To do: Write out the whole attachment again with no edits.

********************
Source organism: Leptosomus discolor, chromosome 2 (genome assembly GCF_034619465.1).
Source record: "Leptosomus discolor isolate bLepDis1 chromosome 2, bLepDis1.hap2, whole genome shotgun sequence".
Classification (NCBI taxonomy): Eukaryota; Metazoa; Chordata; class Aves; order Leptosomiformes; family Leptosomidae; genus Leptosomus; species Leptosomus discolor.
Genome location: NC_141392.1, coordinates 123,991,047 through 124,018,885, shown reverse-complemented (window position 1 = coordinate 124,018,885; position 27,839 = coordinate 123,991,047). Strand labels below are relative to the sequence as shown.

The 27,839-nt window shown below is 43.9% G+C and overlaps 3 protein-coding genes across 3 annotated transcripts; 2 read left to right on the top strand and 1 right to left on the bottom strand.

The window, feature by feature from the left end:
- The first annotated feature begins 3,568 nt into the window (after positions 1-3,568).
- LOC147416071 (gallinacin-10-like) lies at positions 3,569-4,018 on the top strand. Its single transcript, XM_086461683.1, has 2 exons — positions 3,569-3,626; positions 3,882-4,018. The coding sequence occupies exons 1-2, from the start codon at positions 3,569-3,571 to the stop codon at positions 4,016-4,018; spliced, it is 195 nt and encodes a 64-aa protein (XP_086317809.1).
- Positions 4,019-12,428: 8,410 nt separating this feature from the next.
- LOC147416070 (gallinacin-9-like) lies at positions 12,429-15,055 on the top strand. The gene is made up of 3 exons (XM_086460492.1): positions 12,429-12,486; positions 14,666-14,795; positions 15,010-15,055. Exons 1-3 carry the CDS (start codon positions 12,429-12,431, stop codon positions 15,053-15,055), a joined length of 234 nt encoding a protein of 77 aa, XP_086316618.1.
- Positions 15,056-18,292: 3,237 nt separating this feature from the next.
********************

Source organism: Leptosomus discolor, chromosome 2 (genome assembly GCF_034619465.1).
Source record: "Leptosomus discolor isolate bLepDis1 chromosome 2, bLepDis1.hap2, whole genome shotgun sequence".
Classification (NCBI taxonomy): Eukaryota; Metazoa; Chordata; class Aves; order Leptosomiformes; family Leptosomidae; genus Leptosomus; species Leptosomus discolor.
Genome location: NC_141392.1, coordinates 123,991,047 through 124,018,885, shown reverse-complemented (window position 1 = coordinate 124,018,885; position 27,839 = coordinate 123,991,047). Strand labels below are relative to the sequence as shown.

The 27,839-nt window shown below is 43.9% G+C and overlaps 3 protein-coding genes across 3 annotated transcripts; 2 read left to right on the top strand and 1 right to left on the bottom strand.

The window, feature by feature from the left end:
- The first annotated feature begins 3,568 nt into the window (after positions 1-3,568).
- LOC147416071 (gallinacin-10-like) lies at positions 3,569-4,018 on the top strand. Its single transcript, XM_086461683.1, has 2 exons — positions 3,569-3,626; positions 3,882-4,018. The coding sequence occupies exons 1-2, from the start codon at positions 3,569-3,571 to the stop codon at positions 4,016-4,018; spliced, it is 195 nt and encodes a 64-aa protein (XP_086317809.1).
- Positions 4,019-12,428: 8,410 nt separating this feature from the next.
- LOC147416070 (gallinacin-9-like) lies at positions 12,429-15,055 on the top strand. The gene is made up of 3 exons (XM_086460492.1): positions 12,429-12,486; positions 14,666-14,795; positions 15,010-15,055. Exons 1-3 carry the CDS (start codon positions 12,429-12,431, stop codon positions 15,053-15,055), a joined length of 234 nt encoding a protein of 77 aa, XP_086316618.1.
- Positions 15,056-18,292: 3,237 nt separating this feature from the next.